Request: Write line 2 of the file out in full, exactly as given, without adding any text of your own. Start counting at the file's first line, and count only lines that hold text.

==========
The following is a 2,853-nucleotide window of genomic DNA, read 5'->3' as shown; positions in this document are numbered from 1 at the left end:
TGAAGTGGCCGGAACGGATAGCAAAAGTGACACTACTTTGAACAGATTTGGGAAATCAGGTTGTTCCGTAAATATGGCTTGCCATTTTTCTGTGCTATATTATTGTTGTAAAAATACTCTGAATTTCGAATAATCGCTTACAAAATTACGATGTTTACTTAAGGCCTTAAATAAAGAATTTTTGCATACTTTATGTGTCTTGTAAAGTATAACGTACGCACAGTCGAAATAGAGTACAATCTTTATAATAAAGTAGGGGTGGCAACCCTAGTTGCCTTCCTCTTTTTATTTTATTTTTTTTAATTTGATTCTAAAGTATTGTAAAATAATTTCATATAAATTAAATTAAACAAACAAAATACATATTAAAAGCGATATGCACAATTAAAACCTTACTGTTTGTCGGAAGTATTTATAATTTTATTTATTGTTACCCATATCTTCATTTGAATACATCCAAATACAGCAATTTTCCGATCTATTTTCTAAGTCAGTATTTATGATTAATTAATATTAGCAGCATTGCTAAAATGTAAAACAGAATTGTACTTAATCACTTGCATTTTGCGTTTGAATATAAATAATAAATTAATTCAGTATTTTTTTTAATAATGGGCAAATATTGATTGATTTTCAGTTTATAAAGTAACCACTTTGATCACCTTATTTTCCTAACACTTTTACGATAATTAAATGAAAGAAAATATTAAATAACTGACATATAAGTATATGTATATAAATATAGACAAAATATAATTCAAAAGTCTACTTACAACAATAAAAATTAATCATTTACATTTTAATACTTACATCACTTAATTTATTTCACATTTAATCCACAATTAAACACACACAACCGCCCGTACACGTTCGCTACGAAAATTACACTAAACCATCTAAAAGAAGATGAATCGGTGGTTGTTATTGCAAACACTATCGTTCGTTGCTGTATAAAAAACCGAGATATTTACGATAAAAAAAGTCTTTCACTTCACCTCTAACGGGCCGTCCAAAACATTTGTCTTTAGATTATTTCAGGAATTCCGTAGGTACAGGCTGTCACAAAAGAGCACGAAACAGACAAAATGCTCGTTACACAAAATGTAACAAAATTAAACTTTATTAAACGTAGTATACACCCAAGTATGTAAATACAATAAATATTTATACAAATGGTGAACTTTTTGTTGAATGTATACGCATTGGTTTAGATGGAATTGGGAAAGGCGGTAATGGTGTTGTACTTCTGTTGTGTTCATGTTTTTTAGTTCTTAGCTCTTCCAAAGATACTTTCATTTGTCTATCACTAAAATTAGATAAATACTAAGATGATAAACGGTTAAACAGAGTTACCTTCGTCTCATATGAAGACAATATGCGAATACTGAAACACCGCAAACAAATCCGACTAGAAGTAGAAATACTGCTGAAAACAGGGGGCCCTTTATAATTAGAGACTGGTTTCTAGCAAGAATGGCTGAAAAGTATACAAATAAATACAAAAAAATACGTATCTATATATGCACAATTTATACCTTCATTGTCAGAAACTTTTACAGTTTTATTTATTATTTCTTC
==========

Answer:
TGAAGTGGCCGGAACGGATAGCAAAAGTGACACTACTTTGAACAGATTTGGGAAATCAGGTTGTTCCGTAAATATGGCTTGCCATTTTTCTGTGCTATATTATTGTTGTAAAAATACTCTGAATTTCGAATAATCGCTTACAAAATTACGATGTTTACTTAAGGCCTTAAATAAAGAATTTTTGCATACTTTATGTGTCTTGTAAAGTATAACGTACGCACAGTCGAAATAGAGTACAATCTTTATAATAAAGTAGGGGTGGCAACCCTAGTTGCCTTCCTCTTTTTATTTTATTTTTTTTAATTTGATTCTAAAGTATTGTAAAATAATTTCATATAAATTAAATTAAACAAACAAAATACATATTAAAAGCGATATGCACAATTAAAACCTTACTGTTTGTCGGAAGTATTTATAATTTTATTTATTGTTACCCATATCTTCATTTGAATACATCCAAATACAGCAATTTTCCGATCTATTTTCTAAGTCAGTATTTATGATTAATTAATATTAGCAGCATTGCTAAAATGTAAAACAGAATTGTACTTAATCACTTGCATTTTGCGTTTGAATATAAATAATAAATTAATTCAGTATTTTTTTTAATAATGGGCAAATATTGATTGATTTTCAGTTTATAAAGTAACCACTTTGATCACCTTATTTTCCTAACACTTTTACGATAATTAAATGAAAGAAAATATTAAATAACTGACATATAAGTATATGTATATAAATATAGACAAAATATAATTCAAAAGTCTACTTACAACAATAAAAATTAATCATTTACATTTTAATACTTACATCACTTAATTTATTTCACATTTAATCCACAATTAAACACACACAACCGCCCGTACACGTTCGCTACGAAAATTACACTAAACCATCTAAAAGAAGATGAATCGGTGGTTGTTATTGCAAACACTATCGTTCGTTGCTGTATAAAAAACCGAGATATTTACGATAAAAAAAGTCTTTCACTTCACCTCTAACGGGCCGTCCAAAACATTTGTCTTTAGATTATTTCAGGAATTCCGTAGGTACAGGCTGTCACAAAAGAGCACGAAACAGACAAAATGCTCGTTACACAAAATGTAACAAAATTAAACTTTATTAAACGTAGTATACACCCAAGTATGTAAATACAATAAATATTTATACAAATGGTGAACTTTTTGTTGAATGTATACGCATTGGTTTAGATGGAATTGGGAAAGGCGGTAATGGTGTTGTACTTCTGTTGTGTTCATGTTTTTTAGTTCTTAGCTCTTCCAAAGATACTTTCATTTGTCTATCACTAAAATTAGATAAATACTAAGATGATAAACGGTTAAACAGAGTTACCTTCGTCTCATATGAAGACAATATGCGAATACTGAAACACCGCAAACAAATCCGACTAGAAGTAGAAATACTGCTGAAAACAGGGGGCCCTTTATAATTAGAGACTGGTTTCTAGCAAGAATGGCTGAAAAGTATACAAATAAATACAAAAAAATACGTATCTATATATGCACAATTTATACCTTCATTGTCAGAAACTTTTACAGTTTTATTTATTATTTCTTC